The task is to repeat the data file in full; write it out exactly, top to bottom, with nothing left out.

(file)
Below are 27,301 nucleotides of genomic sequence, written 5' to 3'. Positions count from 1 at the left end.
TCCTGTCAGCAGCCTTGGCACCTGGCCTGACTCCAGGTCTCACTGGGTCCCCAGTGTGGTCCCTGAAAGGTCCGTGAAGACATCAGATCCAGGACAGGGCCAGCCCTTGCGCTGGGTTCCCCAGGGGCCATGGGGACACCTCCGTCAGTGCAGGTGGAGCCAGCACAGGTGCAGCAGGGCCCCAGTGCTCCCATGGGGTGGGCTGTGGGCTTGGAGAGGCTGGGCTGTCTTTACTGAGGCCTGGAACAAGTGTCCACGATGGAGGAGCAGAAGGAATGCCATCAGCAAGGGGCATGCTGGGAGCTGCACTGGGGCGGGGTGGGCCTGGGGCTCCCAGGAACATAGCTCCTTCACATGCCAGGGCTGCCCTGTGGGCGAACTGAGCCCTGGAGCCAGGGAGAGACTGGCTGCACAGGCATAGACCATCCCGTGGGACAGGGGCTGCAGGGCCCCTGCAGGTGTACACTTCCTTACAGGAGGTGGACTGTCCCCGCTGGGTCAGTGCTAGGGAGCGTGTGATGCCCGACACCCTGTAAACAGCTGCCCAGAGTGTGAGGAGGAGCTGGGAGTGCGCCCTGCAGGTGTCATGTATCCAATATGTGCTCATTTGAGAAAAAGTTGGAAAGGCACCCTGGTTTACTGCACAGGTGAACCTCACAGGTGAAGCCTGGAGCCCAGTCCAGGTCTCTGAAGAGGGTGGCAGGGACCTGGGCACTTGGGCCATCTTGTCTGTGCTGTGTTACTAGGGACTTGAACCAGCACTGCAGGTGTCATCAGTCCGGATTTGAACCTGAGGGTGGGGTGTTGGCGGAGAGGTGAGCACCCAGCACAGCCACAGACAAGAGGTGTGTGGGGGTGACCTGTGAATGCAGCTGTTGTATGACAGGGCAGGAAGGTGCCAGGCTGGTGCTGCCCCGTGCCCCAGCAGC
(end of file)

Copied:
Below are 27,301 nucleotides of genomic sequence, written 5' to 3'. Positions count from 1 at the left end.
TCCTGTCAGCAGCCTTGGCACCTGGCCTGACTCCAGGTCTCACTGGGTCCCCAGTGTGGTCCCTGAAAGGTCCGTGAAGACATCAGATCCAGGACAGGGCCAGCCCTTGCGCTGGGTTCCCCAGGGGCCATGGGGACACCTCCGTCAGTGCAGGTGGAGCCAGCACAGGTGCAGCAGGGCCCCAGTGCTCCCATGGGGTGGGCTGTGGGCTTGGAGAGGCTGGGCTGTCTTTACTGAGGCCTGGAACAAGTGTCCACGATGGAGGAGCAGAAGGAATGCCATCAGCAAGGGGCATGCTGGGAGCTGCACTGGGGCGGGGTGGGCCTGGGGCTCCCAGGAACATAGCTCCTTCACATGCCAGGGCTGCCCTGTGGGCGAACTGAGCCCTGGAGCCAGGGAGAGACTGGCTGCACAGGCATAGACCATCCCGTGGGACAGGGGCTGCAGGGCCCCTGCAGGTGTACACTTCCTTACAGGAGGTGGACTGTCCCCGCTGGGTCAGTGCTAGGGAGCGTGTGATGCCCGACACCCTGTAAACAGCTGCCCAGAGTGTGAGGAGGAGCTGGGAGTGCGCCCTGCAGGTGTCATGTATCCAATATGTGCTCATTTGAGAAAAAGTTGGAAAGGCACCCTGGTTTACTGCACAGGTGAACCTCACAGGTGAAGCCTGGAGCCCAGTCCAGGTCTCTGAAGAGGGTGGCAGGGACCTGGGCACTTGGGCCATCTTGTCTGTGCTGTGTTACTAGGGACTTGAACCAGCACTGCAGGTGTCATCAGTCCGGATTTGAACCTGAGGGTGGGGTGTTGGCGGAGAGGTGAGCACCCAGCACAGCCACAGACAAGAGGTGTGTGGGGGTGACCTGTGAATGCAGCTGTTGTATGACAGGGCAGGAAGGTGCCAGGCTGGTGCTGCCCCGTGCCCCAGCAGC